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Green Party leader and London-North-Centre by-election candidate Elizabeth May waves to motorists during the morning rush-hour before the polls opened in London, Ontario, Monday, Nov. 27, 2006.

Dave Chidley

Letters to the Editor should be exclusive to The Globe and Mail. Include your name, address and daytime phone number. Try to keep letters to fewer than 150 words. Letters may be edited for length and clarity. To submit a letter by e-mail, click here: letters@globeandmail.com

Please don’t go

Re May Steps Down As Green Party Leader (Nov. 5): The resignation of Elizabeth May as Green Party Leader should be a sad day for all Canadians.

I believe Ms. May was truly someone rare: a party leader who didn’t insult our intelligence. Her crusade has been long, from opposing then-New Brunswick premier Richard Hatfield’s decision to spray insecticide on millions of acres of land infested with spruce budworm, to eventually serving the country as an MP and leader of her party.

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She has shown herself to be a politician dedicated to the greater good. It’s going to be difficult to mark my ballot now that she’s gone.

Moses Wuggenig Toronto

Being a prophet is often a lonely, thankless job, regardless of whether you are calling for climate action as Green Party leader or a Swedish teenager. I would like to thank Elizabeth May for her years of leadership. I am happy that she is not retiring.

Richard Grover Winnipeg

Ethical finance?

Re RBC Part Of Aramco IPO Despite Saudi Diplomatic, Trade Rifts With Canada (Report On Business, Nov. 5): Royal Bank of Canada has long held itself as a paragon of virtue in finance and commerce. How disappointing it seems, then, that RBC will be part of the underwriting group for Saudi Aramco.

Andrew Bishop of Signum Global believes this IPO is “simply too important to politicize with petty squabbles.” Is the murder of journalist Jamal Khashoggi among those petty squabbles?

W. Selby Martin Toronto

Of import

Re Ottawa To Decide On Alberta, Ontario Proposed Carbon Pricing Plans By End Of Year (Oct. 31): With about 98 per cent of carbon emissions still arising outside Canada, a federal carbon tax could worsen the climate. The price of Canadian manufacturing would likely rise and consumers may turn to cheaper, imported goods – goods that may be produced in countries with higher levels of pollution.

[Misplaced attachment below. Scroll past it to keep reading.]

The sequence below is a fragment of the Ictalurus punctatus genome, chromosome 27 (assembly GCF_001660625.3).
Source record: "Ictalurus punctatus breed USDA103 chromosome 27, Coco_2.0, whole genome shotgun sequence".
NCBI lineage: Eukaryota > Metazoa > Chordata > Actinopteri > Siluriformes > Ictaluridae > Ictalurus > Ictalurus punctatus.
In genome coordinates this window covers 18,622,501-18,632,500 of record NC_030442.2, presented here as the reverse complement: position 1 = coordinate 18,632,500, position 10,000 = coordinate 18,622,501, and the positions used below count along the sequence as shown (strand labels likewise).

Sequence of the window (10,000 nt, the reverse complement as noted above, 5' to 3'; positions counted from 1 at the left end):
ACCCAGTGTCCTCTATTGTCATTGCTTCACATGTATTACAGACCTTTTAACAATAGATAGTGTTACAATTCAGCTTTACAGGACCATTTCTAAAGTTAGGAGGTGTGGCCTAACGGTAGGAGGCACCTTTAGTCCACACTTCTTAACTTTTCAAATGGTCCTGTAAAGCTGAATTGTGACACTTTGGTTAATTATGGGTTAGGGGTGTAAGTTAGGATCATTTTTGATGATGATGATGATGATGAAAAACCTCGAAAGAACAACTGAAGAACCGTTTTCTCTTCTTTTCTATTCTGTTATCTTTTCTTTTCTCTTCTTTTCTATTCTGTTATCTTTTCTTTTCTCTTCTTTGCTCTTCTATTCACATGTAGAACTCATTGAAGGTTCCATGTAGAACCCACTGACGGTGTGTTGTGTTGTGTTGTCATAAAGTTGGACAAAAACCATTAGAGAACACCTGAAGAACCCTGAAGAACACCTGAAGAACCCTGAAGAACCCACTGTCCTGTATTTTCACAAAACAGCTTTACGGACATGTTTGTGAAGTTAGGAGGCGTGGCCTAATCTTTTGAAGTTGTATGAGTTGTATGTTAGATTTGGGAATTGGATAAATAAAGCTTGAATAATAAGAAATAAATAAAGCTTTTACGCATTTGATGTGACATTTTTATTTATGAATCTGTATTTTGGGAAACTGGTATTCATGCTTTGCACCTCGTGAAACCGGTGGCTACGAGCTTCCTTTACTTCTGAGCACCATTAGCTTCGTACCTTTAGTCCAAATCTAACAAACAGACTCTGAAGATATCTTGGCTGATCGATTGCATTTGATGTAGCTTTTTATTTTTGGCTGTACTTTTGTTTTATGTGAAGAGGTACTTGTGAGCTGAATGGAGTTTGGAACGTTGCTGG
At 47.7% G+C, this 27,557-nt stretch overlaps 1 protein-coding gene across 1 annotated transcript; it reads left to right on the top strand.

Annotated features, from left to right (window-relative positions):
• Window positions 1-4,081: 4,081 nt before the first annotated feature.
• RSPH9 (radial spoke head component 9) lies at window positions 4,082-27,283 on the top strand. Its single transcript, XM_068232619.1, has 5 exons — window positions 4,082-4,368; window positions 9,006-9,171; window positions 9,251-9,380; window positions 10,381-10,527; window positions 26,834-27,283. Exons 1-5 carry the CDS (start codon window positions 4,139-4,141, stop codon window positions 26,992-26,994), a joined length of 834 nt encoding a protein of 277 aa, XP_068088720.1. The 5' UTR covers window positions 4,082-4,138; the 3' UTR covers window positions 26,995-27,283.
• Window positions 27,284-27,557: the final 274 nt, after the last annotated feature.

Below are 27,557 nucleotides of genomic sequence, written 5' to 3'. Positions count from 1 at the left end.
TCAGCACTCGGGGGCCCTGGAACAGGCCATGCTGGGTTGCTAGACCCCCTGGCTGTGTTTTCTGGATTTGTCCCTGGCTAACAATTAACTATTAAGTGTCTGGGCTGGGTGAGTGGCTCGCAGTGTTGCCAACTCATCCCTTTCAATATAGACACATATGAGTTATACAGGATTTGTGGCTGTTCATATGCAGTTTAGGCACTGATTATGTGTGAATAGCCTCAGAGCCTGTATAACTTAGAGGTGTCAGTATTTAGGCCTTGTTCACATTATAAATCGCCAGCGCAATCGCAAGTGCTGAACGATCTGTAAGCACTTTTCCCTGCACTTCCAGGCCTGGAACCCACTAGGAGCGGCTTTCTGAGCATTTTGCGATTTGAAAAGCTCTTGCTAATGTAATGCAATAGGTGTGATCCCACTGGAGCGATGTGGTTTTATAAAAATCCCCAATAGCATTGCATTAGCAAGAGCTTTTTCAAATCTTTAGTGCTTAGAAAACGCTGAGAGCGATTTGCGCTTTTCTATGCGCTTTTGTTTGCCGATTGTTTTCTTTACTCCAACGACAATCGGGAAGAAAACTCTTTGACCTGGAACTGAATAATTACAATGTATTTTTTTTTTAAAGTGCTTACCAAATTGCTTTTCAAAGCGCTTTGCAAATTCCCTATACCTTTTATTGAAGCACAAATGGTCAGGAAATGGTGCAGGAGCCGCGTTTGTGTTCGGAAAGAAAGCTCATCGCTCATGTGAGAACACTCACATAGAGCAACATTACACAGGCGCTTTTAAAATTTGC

There is one way to combat this side effect of carbon pricing: higher targeted tariffs. This would level the playing field for energy producers, and place an onus on consumers who would still prefer imported goods with larger carbon footprints. Does Canada have what it takes to grab the climate bull by the horns by imposing such tariffs?

Sant Bawa Edmonton

Common wealth

Re Lost Years Of U.K.'s Long Goodbye Likely A Foretaste Of A Drawn-out Decline (Report On Business, Nov. 2): Columnist Eric Reguly warns that if socialist Jeremy Corbyn becomes the prime minister in Britain’s December election, he would engage in “mass nationalizations of trains, water and other utilities." If that happens, Britain will find itself in the same shape as … Canada?

Michael Poulton Halifax

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Views on Turkey

Re For Civilians In Northern Syria, There Is No Escape (Nov. 1): Turkey deeply sympathizes with the suffering of all civilians in Syria, and my country is not trying to block asylum seekers.

Since the Syrian civil war started, Turkey has taken in 3.65 million refugees at an expense of $50-billion. This is a huge burden on our budget, education, health and social structures. Still, it is our humanitarian duty to look after our neighbours in their difficult hour, and we will continue to do so as long as it is necessary.